It seems like we talk about how chronic diseases (e.g. diabetes, cancer, and autism) are on the rise so matter of factly and then BOOM a friend or a loved one is diagnosed with one of these very diseases.  It’s then that our world shatters.  It’s then that we begin to think critically about the everyday habits and practices that permeate our society.  We are complacently reactive.  And that is what my issue is.  We know good and well that it’s better to be proactive than reactive.  Yet time and time again we fail to take action until we have a problem.  The well-known “if it ain’t broke, don’t fix it” mantra shouldn’t apply to our health and well-being.  We need to do everything to stay healthy instead of waiting until we’re ill.  Maybe the chemicals we are exposed to aren’t to blame, maybe they are.  The point is we aren’t sure.  Not enough unbiased, thorough, and succinct research has been completed to ensure the safety of the chemicals around us.  As consumers, we need to unite and leverage our buying power to pressure corporations into provide us with this guarantee.  It’s time we get corporations to stop shelling out millions for lobbying on Capitol Hill and start investing it in our safety.  

#SwitchToSafer #SlowDeathByRubberDuck

Monday, September 7, 2015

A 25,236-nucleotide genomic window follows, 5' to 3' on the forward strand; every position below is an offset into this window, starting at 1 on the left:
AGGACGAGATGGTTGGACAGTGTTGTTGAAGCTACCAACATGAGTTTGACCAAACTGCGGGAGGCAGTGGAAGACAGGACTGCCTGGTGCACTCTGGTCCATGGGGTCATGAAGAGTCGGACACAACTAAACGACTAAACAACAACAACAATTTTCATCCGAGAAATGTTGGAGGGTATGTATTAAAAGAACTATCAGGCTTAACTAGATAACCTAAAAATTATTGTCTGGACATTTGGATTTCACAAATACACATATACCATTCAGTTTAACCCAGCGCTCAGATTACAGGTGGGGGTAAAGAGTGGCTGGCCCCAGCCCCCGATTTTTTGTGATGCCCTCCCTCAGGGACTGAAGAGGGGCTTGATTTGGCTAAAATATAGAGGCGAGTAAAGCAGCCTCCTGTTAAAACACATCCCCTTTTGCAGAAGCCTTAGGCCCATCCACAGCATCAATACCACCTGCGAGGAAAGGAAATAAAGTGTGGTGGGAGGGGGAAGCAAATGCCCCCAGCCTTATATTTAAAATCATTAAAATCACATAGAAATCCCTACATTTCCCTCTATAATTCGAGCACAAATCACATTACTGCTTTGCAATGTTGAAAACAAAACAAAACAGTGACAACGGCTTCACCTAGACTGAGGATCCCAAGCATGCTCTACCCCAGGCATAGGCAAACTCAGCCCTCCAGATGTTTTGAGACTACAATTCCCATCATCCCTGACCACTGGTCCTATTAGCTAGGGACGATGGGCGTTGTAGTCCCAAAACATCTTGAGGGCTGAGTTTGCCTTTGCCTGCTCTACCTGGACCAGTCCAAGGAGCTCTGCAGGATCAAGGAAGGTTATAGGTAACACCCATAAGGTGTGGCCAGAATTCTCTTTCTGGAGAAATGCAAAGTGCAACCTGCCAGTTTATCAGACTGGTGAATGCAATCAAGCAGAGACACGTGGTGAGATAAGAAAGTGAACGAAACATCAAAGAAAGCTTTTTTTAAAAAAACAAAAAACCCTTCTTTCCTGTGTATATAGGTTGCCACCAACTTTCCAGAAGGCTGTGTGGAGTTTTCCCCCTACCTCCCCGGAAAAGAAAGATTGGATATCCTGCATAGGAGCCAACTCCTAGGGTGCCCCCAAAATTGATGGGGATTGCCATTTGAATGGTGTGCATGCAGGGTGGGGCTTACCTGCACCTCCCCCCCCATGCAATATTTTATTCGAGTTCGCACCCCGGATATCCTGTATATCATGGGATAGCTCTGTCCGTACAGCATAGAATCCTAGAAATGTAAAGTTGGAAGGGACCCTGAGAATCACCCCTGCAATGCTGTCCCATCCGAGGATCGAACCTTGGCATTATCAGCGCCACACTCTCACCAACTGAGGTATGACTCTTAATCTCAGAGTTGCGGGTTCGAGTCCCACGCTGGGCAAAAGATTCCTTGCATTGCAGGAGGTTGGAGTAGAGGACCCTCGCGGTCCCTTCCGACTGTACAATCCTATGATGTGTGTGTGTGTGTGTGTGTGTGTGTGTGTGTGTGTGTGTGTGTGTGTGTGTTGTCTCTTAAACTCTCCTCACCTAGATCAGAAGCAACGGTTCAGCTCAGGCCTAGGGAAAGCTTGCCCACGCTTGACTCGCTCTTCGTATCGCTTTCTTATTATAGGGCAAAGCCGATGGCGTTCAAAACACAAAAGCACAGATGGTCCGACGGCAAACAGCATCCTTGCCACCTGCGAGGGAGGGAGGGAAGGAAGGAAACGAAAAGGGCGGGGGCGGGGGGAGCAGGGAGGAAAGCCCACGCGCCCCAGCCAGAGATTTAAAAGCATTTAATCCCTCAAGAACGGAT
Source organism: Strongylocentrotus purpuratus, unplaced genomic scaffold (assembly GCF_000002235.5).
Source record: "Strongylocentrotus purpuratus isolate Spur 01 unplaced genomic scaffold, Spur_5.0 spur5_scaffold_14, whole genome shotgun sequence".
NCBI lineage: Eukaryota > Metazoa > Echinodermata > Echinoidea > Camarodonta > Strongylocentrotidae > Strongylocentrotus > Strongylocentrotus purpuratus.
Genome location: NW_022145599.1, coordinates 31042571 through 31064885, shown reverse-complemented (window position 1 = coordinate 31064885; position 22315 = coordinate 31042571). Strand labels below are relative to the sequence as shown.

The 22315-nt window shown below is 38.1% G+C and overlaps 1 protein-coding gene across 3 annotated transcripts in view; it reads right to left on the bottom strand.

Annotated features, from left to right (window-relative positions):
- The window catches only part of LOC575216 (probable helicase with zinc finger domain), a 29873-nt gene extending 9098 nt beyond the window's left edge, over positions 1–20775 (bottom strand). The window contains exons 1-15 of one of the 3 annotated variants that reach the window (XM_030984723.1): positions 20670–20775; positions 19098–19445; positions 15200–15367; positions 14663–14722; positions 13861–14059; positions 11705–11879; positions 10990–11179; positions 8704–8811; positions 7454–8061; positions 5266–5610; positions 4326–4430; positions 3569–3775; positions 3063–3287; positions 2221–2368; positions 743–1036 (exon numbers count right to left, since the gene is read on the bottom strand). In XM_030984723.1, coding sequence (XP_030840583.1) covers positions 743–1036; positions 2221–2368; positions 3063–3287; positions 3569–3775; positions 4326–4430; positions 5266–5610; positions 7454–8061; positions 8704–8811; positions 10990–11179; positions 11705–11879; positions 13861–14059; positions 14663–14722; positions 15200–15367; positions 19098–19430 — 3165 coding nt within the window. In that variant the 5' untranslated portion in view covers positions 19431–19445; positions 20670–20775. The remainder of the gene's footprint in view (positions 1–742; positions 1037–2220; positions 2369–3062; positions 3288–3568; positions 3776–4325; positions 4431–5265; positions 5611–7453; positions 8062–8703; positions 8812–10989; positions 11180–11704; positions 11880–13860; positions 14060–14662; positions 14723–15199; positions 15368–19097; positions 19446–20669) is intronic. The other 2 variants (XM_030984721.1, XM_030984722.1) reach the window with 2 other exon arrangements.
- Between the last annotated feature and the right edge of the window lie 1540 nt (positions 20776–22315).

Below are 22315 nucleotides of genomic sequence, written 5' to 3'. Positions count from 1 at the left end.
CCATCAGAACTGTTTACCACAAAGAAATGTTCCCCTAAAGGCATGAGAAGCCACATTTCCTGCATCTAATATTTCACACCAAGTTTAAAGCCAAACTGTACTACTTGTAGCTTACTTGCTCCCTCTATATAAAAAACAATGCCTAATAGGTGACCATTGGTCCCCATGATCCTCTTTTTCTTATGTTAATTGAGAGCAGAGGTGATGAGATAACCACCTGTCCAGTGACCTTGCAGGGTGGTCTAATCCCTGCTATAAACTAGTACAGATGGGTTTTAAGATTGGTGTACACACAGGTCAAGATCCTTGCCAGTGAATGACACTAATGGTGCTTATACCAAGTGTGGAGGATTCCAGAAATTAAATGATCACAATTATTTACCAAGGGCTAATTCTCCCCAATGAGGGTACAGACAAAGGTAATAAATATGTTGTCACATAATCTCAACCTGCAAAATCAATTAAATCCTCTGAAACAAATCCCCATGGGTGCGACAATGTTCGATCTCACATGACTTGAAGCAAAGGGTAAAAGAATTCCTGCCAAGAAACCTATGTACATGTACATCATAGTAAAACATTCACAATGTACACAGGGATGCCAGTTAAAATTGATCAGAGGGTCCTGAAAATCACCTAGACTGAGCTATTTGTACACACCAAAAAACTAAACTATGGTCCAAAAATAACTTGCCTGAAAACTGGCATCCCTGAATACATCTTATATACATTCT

Black, Green, and Healthy

What’s black, green, and healthy?
It’s a bird! It’s a plane!...It’s mint dark chocolate?? No, it’s me silly! :) And it’s also the title of my blog...so what do I mean by black, green, and healthy?  Well you know how you get those questions during job interviews that are like “describe yourself in 3 words” well this is how I would describe myself (disclaimer, if asked that in an interview I don’t think that would be the best response…)

My definition of black
To me, black isn’t just about my skin color.  Yes, skin color and the texture of your hair is a big part of it. But if you ask me, you can be ‘black’ and have the whitest skin on the earth. WHOA! What?!?!? Yes, I said it and I mean it!  And for those of you out there shakin ya head and givin me the stank eye, you know GOOD and well what I mean.  When you have sun-kissed skin and kinky, voluminous tresses people see you a certain way.  Shoot, YOU probably see yourself a certain way.  Being black is an identity, a way of life, an experience. Thus, being that it goes way beyond the superficiality of skin color and the physical traits that define a person, you can have fair skin and face many of the same ‘black’ struggles that a person with darker skin would face. You can have fair skin and identify with key elements of black culture (e.g. food, traditions, community).  I also think it's important to understand that black goes beyond what's portrayed in the media.  Although I look black and identify as black, many of my cultural practices differ from the mainstream black culture that many are familiar with.  My father is Nigerian and much of that culture is embraced in my daily life (the food I eat, the music I listen to, etc.).  Lastly, one must understand that you can have fair skin and identify as black but you must be ever so mindful of how others perceive you.  How people perceive you is a big part of the black experience.  I fully believe that you can self-identify as black and have fair skin, but because of your fair skin there are things that you just won't experience (e.g. racial profiling) and things that you will never fully understand.